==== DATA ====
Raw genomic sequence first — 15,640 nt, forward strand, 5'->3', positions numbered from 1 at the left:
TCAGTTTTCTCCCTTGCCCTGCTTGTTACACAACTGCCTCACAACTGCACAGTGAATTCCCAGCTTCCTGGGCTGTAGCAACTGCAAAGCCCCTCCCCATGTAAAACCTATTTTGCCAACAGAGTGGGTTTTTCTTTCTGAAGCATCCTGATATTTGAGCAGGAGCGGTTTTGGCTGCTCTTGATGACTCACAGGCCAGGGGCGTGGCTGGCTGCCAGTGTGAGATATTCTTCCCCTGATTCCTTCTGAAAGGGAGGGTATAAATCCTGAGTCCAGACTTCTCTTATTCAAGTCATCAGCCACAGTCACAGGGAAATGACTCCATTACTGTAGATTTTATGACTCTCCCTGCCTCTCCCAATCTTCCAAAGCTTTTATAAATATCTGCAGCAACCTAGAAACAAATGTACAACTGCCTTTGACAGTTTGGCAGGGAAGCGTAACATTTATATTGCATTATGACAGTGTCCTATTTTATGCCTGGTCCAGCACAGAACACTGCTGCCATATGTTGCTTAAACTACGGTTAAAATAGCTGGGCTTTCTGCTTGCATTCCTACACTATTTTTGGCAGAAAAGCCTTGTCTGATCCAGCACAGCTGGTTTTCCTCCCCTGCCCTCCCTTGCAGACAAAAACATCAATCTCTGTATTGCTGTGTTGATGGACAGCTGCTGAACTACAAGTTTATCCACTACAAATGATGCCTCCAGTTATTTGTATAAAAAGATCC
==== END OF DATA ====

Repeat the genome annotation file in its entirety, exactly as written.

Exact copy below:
Raw genomic sequence first — 15,640 nt, forward strand, 5'->3', positions numbered from 1 at the left:
TCAGTTTTCTCCCTTGCCCTGCTTGTTACACAACTGCCTCACAACTGCACAGTGAATTCCCAGCTTCCTGGGCTGTAGCAACTGCAAAGCCCCTCCCCATGTAAAACCTATTTTGCCAACAGAGTGGGTTTTTCTTTCTGAAGCATCCTGATATTTGAGCAGGAGCGGTTTTGGCTGCTCTTGATGACTCACAGGCCAGGGGCGTGGCTGGCTGCCAGTGTGAGATATTCTTCCCCTGATTCCTTCTGAAAGGGAGGGTATAAATCCTGAGTCCAGACTTCTCTTATTCAAGTCATCAGCCACAGTCACAGGGAAATGACTCCATTACTGTAGATTTTATGACTCTCCCTGCCTCTCCCAATCTTCCAAAGCTTTTATAAATATCTGCAGCAACCTAGAAACAAATGTACAACTGCCTTTGACAGTTTGGCAGGGAAGCGTAACATTTATATTGCATTATGACAGTGTCCTATTTTATGCCTGGTCCAGCACAGAACACTGCTGCCATATGTTGCTTAAACTACGGTTAAAATAGCTGGGCTTTCTGCTTGCATTCCTACACTATTTTTGGCAGAAAAGCCTTGTCTGATCCAGCACAGCTGGTTTTCCTCCCCTGCCCTCCCTTGCAGACAAAAACATCAATCTCTGTATTGCTGTGTTGATGGACAGCTGCTGAACTACAAGTTTATCCACTACAAATGATGCCTCCAGTTATTTGTATAAAAAGATCC